Your key argument on the neuroscience side seems to be that weâ€™re hardwired to have theory of mind â€” basically trying to read and guess other peopleâ€™s emotions â€” and that makes narratives enjoyable even if theyâ€™re wrong or impossible to prove. Can you tell us a little about theory of mind and how it works?
Theory of mind emerges from a much earlier mind-reading instinct thatâ€™s common to most mammals. Itâ€™s highly adaptive. Itâ€™s a quick and dirty solution to the problem we have of predicting the behavior of other Homo sapiens and potential predators and prey. It works well on the African savannah in environments of early adaptation, but only for people and other primates in our immediate vicinity in a very short space of time. It continues to work today in dealing with people face-to-face and hour-to-hour over limited periods.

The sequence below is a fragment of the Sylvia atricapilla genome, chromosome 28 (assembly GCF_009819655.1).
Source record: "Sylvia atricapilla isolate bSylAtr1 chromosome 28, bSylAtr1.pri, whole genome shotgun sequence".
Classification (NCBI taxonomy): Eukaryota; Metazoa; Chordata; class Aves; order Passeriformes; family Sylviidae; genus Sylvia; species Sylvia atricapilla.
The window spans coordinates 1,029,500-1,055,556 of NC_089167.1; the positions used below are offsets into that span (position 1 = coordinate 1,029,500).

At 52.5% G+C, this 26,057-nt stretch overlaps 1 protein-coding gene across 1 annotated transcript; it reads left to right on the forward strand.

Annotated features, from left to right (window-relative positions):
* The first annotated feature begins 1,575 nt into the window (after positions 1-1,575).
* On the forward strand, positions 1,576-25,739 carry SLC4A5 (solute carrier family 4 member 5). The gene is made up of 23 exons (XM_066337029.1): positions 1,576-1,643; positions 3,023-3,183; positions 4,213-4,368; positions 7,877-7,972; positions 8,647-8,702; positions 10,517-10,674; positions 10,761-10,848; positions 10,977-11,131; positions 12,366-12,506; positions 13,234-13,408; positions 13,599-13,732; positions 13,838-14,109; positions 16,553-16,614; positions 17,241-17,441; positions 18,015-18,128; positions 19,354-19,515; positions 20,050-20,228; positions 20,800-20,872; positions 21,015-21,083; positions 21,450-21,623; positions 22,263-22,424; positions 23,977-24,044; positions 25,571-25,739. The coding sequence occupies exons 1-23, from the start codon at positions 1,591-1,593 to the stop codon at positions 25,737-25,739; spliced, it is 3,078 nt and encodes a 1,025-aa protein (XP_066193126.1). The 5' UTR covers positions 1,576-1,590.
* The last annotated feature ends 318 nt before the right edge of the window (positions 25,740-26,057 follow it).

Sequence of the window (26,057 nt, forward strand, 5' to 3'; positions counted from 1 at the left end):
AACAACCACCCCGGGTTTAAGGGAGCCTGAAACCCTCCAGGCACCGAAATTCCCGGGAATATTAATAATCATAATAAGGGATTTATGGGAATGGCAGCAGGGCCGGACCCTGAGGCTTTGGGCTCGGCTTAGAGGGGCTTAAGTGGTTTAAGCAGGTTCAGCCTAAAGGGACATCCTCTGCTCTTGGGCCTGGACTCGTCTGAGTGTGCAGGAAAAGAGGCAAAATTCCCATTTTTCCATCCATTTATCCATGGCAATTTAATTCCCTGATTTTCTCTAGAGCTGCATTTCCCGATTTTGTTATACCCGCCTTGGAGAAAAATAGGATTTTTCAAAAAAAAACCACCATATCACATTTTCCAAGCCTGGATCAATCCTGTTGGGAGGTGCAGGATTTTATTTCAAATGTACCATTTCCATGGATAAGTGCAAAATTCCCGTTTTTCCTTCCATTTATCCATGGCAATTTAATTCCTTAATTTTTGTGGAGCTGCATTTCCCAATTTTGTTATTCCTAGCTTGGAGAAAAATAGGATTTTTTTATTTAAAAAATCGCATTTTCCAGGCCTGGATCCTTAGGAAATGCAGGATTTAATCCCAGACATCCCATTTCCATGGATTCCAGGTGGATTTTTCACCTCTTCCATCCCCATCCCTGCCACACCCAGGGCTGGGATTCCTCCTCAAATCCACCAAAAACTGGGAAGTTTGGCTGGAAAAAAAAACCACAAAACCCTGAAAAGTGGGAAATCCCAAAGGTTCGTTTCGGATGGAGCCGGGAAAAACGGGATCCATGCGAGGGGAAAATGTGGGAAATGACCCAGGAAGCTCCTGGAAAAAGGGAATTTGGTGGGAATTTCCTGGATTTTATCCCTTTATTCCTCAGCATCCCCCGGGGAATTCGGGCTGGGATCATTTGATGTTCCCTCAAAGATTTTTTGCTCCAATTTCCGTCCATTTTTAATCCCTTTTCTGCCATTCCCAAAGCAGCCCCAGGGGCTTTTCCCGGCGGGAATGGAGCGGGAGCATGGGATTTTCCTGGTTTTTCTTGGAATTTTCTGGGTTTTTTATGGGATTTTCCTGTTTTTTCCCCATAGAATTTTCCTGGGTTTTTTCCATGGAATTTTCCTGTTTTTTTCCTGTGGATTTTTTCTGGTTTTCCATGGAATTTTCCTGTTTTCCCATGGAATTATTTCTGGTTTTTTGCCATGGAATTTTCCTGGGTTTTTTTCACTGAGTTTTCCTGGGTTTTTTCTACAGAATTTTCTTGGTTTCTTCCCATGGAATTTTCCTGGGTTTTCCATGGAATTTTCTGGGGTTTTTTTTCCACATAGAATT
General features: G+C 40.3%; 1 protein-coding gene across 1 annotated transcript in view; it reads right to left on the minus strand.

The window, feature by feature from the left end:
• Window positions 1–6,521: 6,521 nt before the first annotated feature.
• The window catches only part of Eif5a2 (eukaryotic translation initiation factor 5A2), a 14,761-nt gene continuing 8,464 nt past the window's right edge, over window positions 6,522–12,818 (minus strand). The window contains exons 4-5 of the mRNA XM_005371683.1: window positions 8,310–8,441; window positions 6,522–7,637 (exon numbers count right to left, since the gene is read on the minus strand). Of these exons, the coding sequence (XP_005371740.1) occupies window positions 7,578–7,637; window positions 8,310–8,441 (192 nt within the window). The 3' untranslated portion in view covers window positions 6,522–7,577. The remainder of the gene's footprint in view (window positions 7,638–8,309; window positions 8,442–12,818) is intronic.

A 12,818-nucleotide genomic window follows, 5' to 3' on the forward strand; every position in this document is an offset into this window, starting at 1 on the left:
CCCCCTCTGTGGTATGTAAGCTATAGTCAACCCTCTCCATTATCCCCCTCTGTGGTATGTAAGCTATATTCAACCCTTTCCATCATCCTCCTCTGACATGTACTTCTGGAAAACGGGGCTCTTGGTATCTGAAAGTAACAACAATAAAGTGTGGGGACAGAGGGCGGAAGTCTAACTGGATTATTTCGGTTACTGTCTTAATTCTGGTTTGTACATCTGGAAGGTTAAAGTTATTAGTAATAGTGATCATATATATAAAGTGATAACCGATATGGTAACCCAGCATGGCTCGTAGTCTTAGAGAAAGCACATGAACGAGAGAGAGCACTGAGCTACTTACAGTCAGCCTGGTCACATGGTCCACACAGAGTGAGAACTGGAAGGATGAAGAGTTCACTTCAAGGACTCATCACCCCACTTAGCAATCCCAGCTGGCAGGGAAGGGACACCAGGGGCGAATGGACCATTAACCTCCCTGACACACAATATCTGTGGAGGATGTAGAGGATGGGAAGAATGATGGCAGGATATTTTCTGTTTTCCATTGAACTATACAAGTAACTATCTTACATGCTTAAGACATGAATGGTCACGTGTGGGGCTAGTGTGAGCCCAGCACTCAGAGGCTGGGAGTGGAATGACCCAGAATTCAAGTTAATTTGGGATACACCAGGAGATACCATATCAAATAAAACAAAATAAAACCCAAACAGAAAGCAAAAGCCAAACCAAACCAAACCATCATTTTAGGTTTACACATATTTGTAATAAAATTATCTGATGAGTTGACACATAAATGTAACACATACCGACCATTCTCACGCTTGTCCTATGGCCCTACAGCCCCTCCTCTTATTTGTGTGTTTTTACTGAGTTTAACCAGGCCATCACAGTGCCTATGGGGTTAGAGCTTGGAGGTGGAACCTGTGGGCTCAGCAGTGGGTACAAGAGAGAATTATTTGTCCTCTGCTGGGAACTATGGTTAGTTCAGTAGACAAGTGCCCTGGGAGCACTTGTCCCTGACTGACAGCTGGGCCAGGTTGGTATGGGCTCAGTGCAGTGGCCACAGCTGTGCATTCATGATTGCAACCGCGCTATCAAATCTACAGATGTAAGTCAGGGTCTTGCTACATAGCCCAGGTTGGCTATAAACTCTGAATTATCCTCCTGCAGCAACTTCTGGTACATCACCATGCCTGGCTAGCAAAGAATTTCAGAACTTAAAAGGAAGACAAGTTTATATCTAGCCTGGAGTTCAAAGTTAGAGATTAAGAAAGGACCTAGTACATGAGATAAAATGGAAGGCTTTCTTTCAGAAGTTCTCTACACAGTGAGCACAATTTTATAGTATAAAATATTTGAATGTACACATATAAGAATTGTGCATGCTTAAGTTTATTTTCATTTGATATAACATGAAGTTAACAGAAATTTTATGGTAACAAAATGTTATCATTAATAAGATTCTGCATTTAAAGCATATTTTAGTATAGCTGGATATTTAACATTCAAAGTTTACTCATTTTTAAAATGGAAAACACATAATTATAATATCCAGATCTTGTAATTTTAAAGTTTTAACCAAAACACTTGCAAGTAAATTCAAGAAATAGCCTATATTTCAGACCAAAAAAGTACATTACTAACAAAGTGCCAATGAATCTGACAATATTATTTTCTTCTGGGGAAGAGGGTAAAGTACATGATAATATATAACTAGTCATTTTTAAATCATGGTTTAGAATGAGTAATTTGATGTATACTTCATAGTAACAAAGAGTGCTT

But when you start to generalize and apply theory of mind across time and the environmental space, it begins to be so crude and so imprecise that it becomes useless as a tool for controlling and collaborating with other people. But weâ€™re still stuck with it as an explanation because it satisfies our curiosity. â€” https://www.theverge.com/2018/10/5/17940650/how-history-gets-things-wrong-alex-rosenberg-interview-neuroscience-stories